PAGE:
A Study of the Effect of Bran, Psyllium and Nopal on Intestinal Water Content Using Magnetic Resonance Imaging

Overview

This study will compare 3 food products (bran, psyllium and nopal) on intestinal water content measured via MRI.

Full Title of Study: “A Pilot Participant-blind Study of the Effect of Bran, Psyllium and Nopal on Intestinal Water Content Using Magnetic Resonance Imaging”

Study Type

  • Study Type: Interventional
  • Study Design
    • Allocation: Randomized
    • Intervention Model: Crossover Assignment
    • Primary Purpose: Basic Science
    • Masking: Single (Outcomes Assessor)
  • Study Primary Completion Date: October 1, 2018

Detailed Description

BACKGROUND AND RATIONALE

The role of dietary fibre in human health is a topic of both debate and research. Interpreting evidence is complicated by changes in the definition of fibre. In the UK the Scientific Advisory Committee for Nutrition has recently proposed a definition of "all carbohydrates that are neither digested nor absorbed in the small intestine and have a degree of polymerisation of three or more monomeric units, plus lignin". They have also called for further research into the physiological effects of fibre of the gastrointestinal (GI) tract.

The Nottingham GI MRI group has been at the forefront of elucidating the effects of poorly digested carbohydrates on gastrointestinal physiology. The investigators have published techniques to measure free water in the small bowel and assessment of the physical form of chyme in the colon using MR relaxometry. This includes the demonstration that fructose ingestion on its own leads to increased free water in the small bowel compared to co-ingestion with glucose.

Bran is often confused with dietary fibre. Although it contains fibre, the term actually refers to the outer husk of seeds and grains. It has been shown to accelerate oro-caecal transit (OCT) with scintigraphy. Bran can also be shown to increase small bowel water content, possibly by mechanical stimulation, one of the most powerful stimuli for small intestinal secretion, which may be a mechanism to prevent blockage. In the past bran's high fibre content led to the hypothesis that its effect derived from holding water in the lumen but a comparison study of 17 different fibres found an inverse relationship between their water-holding properties and effect on faecal weight, with bran holding the least water but inducing the largest weight changes. Rather, weight change appeared to relate to the amount of undigested fibre present in the faeces and the associated changes in bacterial numbers, which account for most of dry stool weight.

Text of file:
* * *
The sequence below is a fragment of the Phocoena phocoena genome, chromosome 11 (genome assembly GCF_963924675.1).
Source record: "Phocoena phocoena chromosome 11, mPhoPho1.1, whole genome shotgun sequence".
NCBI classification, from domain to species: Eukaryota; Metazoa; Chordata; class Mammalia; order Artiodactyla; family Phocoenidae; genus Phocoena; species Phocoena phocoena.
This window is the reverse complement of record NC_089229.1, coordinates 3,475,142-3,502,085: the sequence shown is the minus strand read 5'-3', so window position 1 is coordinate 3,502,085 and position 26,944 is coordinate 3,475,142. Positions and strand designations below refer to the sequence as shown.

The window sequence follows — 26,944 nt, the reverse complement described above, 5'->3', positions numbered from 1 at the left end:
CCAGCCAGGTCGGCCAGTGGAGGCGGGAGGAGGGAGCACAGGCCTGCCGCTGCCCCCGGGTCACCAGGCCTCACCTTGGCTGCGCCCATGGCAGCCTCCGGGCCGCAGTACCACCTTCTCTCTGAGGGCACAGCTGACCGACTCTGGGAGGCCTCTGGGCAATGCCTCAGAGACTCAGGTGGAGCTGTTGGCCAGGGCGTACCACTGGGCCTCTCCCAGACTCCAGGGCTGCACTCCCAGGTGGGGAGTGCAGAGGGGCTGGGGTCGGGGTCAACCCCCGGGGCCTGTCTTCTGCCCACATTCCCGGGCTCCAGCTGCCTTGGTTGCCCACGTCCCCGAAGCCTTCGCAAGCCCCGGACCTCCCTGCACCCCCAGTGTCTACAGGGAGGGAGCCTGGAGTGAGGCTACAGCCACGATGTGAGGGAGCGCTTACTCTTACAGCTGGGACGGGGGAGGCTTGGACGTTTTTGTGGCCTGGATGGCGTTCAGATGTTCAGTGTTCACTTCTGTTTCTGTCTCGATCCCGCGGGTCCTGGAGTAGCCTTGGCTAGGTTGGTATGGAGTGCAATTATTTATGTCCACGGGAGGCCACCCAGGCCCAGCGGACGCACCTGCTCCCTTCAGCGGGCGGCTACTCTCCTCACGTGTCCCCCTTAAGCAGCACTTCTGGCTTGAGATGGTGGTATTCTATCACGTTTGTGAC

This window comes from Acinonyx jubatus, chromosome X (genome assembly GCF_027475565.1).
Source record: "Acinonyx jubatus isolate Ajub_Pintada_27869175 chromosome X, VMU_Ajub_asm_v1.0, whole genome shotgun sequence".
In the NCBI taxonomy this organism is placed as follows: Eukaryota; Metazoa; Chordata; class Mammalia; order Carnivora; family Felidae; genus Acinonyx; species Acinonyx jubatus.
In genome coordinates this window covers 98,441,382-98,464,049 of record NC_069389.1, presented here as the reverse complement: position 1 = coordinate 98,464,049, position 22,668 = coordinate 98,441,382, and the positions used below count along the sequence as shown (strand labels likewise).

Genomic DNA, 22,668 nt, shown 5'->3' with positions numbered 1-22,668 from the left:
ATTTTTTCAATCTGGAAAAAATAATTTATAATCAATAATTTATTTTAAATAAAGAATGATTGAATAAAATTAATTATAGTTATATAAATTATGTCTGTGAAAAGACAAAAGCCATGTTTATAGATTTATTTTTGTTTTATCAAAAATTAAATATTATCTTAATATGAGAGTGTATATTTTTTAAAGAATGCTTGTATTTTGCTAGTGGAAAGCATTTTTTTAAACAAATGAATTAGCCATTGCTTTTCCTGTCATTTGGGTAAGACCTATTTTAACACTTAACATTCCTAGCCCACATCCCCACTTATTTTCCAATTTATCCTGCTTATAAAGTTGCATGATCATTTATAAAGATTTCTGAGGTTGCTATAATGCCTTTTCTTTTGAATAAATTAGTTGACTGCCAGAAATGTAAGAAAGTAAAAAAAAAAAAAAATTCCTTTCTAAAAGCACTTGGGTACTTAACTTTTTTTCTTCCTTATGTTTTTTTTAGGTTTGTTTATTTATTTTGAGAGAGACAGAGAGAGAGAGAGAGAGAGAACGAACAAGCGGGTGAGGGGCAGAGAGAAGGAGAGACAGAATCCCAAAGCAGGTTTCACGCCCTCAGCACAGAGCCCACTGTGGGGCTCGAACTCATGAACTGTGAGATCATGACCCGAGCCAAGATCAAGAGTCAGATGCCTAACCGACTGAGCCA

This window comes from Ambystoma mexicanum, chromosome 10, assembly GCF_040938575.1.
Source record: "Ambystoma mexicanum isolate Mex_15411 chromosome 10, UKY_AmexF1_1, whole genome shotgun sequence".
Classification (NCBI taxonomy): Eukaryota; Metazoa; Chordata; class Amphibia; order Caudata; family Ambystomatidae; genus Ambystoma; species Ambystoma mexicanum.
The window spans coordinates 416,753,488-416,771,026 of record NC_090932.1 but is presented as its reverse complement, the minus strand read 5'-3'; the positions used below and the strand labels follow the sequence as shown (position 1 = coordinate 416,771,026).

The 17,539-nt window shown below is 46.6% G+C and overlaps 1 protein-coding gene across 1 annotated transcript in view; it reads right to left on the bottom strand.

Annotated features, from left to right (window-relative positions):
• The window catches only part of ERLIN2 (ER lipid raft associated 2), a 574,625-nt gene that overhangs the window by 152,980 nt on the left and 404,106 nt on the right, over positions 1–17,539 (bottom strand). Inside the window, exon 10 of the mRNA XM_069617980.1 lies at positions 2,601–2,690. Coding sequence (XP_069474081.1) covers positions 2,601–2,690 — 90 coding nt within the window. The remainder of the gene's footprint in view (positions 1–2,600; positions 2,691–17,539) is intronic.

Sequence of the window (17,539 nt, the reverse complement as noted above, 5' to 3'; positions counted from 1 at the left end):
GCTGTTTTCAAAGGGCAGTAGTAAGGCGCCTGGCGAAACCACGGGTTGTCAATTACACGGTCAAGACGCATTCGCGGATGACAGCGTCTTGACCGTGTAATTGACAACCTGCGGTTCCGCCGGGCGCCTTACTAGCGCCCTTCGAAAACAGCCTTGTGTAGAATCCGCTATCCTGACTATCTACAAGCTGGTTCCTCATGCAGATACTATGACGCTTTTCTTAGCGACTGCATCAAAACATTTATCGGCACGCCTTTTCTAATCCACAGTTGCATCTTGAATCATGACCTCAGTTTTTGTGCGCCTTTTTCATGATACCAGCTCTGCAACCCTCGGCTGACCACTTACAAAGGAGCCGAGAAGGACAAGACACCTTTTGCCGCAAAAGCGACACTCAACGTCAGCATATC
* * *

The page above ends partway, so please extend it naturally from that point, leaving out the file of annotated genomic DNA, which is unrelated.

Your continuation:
In contrast, psyllium husk contains a fibre that binds water effectively. On this basis it has been used as a laxative for thousands of years. In fact, there is little evidence that psyllium accelerates whole gut transit time as might be expected of a laxative. Work within the investigating group has shown that psyllium increases water in both the small bowel and the faeces, leading to softer, looser stool.

Nopal is a Mexican dietary product derived from cactus. It contains a different mix of fibre, 2/3rds of which is insoluble like bran fibre and 1/3rd soluble like psyllium. It is the subject of several health claims. The investigating group has recently been awarded a grant by the Newton Fund, through the Medical Research council, to study its effects on gut function. The aim of the Newton Fund is to stimulate collaborative research with middle-income countries such as Mexico. Part of the project plan is to invite a Mexican radiologist, Dr Alfonso Gil-Valadez, to Nottingham to learn about the MRI techniques used by our group.

TRIAL OBJECTIVES AND PURPOSE

Purpose

The purpose of the study is to gather pilot data on the effect of Nopal on intestinal water content, in comparison to bran and psyllium.

Objective

The primary objective is to gather pilot data on the change from baseline in small bowel water content in healthy volunteers after a meal containing nopal, in comparison to meals containing psyllium or bran.